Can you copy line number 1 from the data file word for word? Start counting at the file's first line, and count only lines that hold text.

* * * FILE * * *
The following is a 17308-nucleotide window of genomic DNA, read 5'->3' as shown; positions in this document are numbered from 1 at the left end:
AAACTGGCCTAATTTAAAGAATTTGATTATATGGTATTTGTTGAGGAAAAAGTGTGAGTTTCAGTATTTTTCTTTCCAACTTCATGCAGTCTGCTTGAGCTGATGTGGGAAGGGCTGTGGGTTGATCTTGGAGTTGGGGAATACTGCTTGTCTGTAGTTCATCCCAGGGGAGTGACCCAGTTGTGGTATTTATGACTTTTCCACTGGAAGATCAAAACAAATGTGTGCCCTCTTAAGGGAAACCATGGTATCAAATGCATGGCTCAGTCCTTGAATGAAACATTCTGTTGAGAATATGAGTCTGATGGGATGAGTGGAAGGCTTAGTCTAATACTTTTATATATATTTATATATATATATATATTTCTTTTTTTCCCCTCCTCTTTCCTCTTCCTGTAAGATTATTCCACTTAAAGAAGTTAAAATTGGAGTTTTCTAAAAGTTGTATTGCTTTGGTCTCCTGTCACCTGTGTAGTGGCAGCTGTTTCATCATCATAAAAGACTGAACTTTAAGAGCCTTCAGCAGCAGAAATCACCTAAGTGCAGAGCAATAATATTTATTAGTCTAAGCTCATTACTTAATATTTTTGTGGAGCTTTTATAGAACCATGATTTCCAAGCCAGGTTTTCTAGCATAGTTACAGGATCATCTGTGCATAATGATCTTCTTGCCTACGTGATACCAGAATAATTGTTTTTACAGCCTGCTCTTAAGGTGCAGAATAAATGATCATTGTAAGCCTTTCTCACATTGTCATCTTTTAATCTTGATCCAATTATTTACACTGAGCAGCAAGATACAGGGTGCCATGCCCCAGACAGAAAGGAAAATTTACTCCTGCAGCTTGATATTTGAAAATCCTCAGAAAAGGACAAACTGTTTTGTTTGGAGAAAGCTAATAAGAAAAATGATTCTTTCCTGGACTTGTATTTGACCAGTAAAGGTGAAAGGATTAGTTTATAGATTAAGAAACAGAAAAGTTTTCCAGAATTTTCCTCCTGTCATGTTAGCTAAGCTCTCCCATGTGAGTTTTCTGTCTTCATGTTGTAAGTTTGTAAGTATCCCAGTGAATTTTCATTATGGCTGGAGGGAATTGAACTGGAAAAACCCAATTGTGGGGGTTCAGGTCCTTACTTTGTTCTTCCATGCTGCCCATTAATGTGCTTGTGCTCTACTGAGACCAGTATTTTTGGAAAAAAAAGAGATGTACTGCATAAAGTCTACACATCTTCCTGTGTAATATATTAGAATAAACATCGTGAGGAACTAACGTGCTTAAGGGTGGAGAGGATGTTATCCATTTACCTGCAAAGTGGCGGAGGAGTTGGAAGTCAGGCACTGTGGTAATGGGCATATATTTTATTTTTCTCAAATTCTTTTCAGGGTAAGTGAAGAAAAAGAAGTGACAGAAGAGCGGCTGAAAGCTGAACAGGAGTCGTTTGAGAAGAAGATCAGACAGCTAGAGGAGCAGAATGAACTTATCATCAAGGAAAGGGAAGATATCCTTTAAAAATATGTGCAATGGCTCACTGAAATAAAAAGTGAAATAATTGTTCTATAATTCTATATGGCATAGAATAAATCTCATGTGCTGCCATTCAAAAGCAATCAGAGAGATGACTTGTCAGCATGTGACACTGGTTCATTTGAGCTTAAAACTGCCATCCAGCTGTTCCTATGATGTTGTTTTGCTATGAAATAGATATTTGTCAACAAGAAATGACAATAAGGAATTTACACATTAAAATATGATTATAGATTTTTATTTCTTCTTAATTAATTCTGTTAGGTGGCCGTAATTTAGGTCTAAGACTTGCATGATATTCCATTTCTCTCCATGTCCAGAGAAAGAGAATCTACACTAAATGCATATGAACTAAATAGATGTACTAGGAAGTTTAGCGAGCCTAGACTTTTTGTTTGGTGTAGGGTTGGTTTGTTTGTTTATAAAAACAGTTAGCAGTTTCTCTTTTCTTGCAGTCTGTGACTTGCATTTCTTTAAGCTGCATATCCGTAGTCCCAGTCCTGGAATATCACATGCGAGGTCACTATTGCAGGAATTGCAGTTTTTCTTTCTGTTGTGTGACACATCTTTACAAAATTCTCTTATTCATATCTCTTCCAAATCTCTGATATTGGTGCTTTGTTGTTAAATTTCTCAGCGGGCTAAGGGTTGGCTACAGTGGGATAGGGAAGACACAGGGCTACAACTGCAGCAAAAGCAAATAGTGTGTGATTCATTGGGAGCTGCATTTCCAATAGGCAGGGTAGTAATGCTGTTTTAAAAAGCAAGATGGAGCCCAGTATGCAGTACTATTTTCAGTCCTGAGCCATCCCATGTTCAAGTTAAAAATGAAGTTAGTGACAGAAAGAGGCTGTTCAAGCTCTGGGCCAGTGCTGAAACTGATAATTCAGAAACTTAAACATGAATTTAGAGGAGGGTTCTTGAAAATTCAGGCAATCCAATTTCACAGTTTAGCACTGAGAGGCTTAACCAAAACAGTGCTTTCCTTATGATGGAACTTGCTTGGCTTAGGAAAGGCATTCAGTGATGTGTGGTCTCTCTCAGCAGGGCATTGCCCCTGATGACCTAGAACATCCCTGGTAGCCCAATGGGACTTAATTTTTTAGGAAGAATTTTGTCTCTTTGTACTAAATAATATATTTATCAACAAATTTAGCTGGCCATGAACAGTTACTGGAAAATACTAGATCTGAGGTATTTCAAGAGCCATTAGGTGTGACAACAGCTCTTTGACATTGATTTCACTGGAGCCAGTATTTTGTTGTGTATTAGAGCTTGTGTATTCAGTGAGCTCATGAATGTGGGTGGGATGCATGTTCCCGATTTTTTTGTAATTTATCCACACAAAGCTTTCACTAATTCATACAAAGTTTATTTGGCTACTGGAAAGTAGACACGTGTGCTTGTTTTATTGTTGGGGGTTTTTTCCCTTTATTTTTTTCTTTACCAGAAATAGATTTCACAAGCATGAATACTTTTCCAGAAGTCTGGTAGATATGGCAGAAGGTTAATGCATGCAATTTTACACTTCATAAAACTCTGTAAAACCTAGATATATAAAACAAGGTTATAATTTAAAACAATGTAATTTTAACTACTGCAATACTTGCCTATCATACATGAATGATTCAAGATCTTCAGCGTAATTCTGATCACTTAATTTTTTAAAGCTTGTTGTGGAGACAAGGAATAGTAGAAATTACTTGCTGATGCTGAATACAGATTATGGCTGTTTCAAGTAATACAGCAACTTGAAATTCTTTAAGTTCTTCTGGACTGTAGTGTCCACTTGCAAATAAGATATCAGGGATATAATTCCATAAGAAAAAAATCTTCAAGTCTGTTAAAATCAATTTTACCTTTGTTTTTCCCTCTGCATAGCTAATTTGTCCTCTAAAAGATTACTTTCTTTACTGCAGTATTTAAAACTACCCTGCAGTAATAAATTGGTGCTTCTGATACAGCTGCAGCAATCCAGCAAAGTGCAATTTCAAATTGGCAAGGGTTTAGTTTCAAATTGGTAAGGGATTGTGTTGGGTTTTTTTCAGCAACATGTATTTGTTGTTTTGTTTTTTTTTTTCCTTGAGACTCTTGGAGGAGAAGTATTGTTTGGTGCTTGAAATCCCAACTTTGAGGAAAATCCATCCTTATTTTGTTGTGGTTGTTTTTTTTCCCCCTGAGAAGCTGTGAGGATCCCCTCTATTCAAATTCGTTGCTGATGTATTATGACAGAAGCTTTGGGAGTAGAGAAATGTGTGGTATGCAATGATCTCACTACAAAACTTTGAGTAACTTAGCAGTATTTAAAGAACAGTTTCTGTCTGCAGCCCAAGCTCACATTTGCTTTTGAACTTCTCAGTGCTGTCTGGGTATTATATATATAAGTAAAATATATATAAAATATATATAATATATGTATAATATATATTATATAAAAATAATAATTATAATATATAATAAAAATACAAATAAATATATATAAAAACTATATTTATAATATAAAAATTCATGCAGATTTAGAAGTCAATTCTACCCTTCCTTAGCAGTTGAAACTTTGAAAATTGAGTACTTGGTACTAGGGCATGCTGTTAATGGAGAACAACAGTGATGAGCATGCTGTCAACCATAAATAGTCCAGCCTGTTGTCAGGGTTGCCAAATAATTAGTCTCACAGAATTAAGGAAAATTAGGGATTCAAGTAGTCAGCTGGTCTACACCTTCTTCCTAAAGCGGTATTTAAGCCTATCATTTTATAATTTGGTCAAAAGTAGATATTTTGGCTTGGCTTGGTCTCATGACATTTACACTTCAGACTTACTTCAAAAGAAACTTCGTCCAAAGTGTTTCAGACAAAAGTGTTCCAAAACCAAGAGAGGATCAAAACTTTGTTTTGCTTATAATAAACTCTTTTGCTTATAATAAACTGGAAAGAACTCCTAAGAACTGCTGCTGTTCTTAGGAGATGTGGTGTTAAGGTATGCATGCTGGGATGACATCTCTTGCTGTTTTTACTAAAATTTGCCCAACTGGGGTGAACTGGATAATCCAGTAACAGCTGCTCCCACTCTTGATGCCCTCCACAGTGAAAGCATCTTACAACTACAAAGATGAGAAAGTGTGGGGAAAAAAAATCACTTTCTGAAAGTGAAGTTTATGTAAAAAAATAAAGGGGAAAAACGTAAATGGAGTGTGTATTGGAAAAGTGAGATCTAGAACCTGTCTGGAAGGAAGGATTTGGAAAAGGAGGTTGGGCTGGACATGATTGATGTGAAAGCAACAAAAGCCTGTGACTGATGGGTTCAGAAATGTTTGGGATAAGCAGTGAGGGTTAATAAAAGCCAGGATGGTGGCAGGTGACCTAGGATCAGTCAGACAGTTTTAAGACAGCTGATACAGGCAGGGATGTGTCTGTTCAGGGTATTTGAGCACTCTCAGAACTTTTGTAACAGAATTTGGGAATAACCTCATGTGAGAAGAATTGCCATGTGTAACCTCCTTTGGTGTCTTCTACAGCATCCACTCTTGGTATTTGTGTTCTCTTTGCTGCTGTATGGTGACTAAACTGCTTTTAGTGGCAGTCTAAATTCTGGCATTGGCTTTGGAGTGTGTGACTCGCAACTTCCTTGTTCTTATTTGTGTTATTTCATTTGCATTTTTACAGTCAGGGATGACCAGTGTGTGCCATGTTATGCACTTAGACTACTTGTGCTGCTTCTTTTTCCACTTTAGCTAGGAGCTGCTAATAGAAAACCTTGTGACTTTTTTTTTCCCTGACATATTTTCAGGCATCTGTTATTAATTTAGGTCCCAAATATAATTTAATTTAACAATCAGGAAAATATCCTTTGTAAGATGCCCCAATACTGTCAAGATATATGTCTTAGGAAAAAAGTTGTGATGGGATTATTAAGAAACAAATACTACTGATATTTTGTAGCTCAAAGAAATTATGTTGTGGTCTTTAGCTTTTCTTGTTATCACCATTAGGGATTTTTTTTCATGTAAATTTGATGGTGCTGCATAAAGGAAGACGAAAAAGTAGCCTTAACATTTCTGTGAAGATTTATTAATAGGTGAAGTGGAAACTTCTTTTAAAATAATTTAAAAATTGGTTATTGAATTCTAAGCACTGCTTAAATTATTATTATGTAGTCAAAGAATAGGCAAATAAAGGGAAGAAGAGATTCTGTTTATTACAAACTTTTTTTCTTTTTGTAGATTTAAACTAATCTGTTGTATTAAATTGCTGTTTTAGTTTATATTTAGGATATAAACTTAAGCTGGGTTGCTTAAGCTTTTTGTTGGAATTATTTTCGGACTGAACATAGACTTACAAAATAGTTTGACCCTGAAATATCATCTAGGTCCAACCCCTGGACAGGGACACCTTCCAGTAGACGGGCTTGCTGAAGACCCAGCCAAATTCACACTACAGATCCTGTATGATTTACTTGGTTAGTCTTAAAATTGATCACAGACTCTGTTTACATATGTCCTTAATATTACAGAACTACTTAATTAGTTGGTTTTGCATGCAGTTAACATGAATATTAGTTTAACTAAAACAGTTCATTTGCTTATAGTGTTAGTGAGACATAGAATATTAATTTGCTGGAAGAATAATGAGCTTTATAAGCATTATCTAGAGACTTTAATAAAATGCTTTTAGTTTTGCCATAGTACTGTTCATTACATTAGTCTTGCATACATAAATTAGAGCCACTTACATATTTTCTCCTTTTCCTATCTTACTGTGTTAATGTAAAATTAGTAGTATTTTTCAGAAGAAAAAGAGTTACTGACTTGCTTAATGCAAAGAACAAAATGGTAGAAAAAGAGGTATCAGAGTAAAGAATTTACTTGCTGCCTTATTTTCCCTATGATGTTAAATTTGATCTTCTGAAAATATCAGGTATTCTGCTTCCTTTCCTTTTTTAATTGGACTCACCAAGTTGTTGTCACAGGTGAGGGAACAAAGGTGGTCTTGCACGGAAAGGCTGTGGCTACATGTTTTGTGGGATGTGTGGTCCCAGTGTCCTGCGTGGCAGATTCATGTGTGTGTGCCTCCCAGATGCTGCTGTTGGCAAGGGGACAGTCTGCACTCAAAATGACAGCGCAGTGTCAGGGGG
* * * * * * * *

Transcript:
The following is a 17308-nucleotide window of genomic DNA, read 5'->3' as shown; positions in this document are numbered from 1 at the left end: